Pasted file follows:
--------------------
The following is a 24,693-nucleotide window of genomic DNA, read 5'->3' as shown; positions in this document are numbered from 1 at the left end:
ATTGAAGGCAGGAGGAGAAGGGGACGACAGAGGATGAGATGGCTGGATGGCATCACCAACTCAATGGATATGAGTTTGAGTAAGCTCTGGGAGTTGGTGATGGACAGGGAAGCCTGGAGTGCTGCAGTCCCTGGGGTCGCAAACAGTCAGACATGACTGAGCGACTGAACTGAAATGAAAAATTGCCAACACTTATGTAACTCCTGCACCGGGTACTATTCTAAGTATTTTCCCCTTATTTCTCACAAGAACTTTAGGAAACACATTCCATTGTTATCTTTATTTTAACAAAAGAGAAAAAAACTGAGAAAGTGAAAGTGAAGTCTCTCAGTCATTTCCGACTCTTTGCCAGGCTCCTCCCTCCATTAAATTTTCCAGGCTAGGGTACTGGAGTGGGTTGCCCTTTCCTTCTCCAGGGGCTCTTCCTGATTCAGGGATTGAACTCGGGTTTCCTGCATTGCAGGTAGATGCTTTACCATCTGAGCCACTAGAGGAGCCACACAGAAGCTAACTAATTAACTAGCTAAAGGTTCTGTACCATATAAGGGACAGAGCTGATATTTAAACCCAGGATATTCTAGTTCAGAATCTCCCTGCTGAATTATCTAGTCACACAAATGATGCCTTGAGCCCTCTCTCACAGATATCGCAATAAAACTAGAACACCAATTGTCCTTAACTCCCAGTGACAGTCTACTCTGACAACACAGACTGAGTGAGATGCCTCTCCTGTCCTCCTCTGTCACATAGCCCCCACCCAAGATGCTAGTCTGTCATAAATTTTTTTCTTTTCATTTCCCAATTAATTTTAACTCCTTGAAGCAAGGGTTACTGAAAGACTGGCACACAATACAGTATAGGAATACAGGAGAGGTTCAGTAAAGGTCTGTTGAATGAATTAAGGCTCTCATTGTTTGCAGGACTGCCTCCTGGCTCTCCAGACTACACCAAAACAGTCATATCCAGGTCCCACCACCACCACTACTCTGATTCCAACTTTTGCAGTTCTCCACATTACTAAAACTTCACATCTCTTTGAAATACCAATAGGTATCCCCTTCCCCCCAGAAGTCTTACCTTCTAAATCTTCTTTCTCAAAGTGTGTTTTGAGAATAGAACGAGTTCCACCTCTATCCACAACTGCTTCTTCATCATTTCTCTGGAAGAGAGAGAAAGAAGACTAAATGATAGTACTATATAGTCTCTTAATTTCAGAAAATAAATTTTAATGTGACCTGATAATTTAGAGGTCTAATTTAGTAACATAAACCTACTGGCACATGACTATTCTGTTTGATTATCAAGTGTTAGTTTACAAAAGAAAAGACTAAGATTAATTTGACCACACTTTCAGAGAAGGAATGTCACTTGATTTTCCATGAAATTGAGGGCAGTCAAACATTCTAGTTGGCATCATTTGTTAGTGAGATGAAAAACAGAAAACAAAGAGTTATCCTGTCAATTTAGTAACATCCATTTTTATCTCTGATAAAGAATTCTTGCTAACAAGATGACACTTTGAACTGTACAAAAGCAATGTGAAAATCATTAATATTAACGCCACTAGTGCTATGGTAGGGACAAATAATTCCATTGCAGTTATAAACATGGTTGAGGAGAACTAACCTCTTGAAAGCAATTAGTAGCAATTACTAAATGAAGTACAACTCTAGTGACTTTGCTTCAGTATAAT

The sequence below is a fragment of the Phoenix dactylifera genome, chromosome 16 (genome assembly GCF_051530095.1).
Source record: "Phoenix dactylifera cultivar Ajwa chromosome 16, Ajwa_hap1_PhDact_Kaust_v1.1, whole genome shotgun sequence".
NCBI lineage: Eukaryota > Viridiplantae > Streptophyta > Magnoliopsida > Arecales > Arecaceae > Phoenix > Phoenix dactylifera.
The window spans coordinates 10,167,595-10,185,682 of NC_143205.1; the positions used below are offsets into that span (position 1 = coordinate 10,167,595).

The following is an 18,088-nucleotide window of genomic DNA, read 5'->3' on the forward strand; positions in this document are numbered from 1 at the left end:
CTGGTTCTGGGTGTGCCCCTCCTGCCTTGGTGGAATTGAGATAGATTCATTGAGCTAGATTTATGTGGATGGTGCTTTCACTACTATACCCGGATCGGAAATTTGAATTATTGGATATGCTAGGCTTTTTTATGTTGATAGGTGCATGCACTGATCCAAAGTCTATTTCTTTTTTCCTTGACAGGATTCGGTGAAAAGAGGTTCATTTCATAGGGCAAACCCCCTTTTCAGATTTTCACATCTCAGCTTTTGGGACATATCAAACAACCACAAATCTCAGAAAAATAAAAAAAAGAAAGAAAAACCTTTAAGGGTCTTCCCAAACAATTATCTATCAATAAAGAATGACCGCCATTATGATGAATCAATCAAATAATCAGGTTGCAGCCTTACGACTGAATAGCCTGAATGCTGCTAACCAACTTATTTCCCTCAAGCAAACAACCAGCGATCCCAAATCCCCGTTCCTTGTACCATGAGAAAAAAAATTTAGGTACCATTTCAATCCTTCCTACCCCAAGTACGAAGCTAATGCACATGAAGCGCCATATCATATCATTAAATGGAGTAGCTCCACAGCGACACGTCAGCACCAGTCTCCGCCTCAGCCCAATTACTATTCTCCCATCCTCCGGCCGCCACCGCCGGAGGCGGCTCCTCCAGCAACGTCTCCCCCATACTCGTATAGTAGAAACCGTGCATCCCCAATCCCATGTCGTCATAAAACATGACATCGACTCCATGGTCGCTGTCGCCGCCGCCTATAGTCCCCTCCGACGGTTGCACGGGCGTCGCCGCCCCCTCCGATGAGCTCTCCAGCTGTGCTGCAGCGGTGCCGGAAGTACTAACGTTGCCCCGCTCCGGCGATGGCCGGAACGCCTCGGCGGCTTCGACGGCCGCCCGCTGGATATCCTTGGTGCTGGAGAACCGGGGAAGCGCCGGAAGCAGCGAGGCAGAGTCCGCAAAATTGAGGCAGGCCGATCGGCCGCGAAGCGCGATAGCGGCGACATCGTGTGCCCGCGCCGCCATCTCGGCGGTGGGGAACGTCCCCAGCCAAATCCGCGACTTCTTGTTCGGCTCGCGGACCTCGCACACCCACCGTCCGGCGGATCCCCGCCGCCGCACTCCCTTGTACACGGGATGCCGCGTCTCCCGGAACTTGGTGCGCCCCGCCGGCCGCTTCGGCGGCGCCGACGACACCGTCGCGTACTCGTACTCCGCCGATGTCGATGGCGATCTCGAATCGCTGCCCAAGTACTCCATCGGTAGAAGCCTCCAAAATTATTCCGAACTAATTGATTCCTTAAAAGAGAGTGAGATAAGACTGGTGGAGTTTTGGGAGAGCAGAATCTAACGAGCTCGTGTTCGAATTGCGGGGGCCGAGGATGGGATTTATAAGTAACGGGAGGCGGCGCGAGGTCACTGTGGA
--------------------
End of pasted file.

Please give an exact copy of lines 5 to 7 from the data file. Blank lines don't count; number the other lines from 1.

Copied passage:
NCBI lineage: Eukaryota > Viridiplantae > Streptophyta > Magnoliopsida > Arecales > Arecaceae > Phoenix > Phoenix dactylifera.
The window spans coordinates 10,167,595-10,185,682 of NC_143205.1; the positions used below are offsets into that span (position 1 = coordinate 10,167,595).

The following is an 18,088-nucleotide window of genomic DNA, read 5'->3' on the forward strand; positions in this document are numbered from 1 at the left end: